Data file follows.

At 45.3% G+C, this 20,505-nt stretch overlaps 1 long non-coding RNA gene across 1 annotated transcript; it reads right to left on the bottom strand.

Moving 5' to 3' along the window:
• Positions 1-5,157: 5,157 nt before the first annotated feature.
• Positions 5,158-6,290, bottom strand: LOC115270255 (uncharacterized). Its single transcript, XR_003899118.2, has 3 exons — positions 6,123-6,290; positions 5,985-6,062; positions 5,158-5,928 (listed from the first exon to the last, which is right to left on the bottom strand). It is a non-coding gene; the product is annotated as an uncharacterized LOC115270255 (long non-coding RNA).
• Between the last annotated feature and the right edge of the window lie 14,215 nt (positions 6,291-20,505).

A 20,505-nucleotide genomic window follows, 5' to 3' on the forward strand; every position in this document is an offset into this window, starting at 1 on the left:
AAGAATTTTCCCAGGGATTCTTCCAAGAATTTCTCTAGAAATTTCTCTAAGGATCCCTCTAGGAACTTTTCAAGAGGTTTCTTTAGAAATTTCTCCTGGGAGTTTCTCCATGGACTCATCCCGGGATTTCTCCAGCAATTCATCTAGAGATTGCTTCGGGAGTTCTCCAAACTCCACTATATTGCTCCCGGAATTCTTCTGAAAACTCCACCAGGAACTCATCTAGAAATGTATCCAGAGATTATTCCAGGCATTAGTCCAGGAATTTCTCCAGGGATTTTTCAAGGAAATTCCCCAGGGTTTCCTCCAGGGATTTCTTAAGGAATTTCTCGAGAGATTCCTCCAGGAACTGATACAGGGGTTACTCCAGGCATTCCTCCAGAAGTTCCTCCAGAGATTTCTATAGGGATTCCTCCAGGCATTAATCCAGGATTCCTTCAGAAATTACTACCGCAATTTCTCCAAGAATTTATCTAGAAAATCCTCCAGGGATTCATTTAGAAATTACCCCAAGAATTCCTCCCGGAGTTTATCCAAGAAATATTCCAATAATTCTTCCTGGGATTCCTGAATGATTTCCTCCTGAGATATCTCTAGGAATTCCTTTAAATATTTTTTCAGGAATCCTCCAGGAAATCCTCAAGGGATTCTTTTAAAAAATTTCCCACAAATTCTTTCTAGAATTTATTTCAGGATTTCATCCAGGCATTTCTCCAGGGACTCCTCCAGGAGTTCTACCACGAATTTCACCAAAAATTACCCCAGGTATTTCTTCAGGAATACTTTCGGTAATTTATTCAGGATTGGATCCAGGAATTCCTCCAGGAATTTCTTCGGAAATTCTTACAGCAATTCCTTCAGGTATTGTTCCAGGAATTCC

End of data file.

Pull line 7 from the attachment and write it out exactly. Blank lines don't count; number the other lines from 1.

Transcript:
AAGAATTTTCCCAGGGATTCTTCCAAGAATTTCTCTAGAAATTTCTCTAAGGATCCCTCTAGGAACTTTTCAAGAGGTTTCTTTAGAAATTTCTCCTGGGAGTTTCTCCATGGACTCATCCCGGGATTTCTCCAGCAATTCATCTAGAGATTGCTTCGGGAGTTCTCCAAACTCCACTATATTGCTCCCGGAATTCTTCTGAAAACTCCACCAGGAACTCATCTAGAAATGTATCCAGAGATTATTCCAGGCATTAGTCCAGGAATTTCTCCAGGGATTTTTCAAGGAAATTCCCCAGGGTTTCCTCCAGGGATTTCTTAAGGAATTTCTCGAGAGATTCCTCCAGGAACTGATACAGGGGTTACTCCAGGCATTCCTCCAGAAGTTCCTCCAGAGATTTCTATAGGGATTCCTCCAGGCATTAATCCAGGATTCCTTCAGAAATTACTACCGCAATTTCTCCAAGAATTTATCTAGAAAATCCTCCAGGGATTCATTTAGAAATTACCCCAAGAATTCCTCCCGGAGTTTATCCAAGAAATATTCCAATAATTCTTCCTGGGATTCCTGAATGATTTCCTCCTGAGATATCTCTAGGAATTCCTTTAAATATTTTTTCAGGAATCCTCCAGGAAATCCTCAAGGGATTCTTTTAAAAAATTTCCCACAAATTCTTTCTAGAATTTATTTCAGGATTTCATCCAGGCATTTCTCCAGGGACTCCTCCAGGAGTTCTACCACGAATTTCACCAAAAATTACCCCAGGTATTTCTTCAGGAATACTTTCGGTAATTTATTCAGGATTGGATCCAGGAATTCCTCCAGGAATTTCTTCGGAAATTCTTACAGCAATTCCTTCAGGTATTGTTCCAGGAATTCC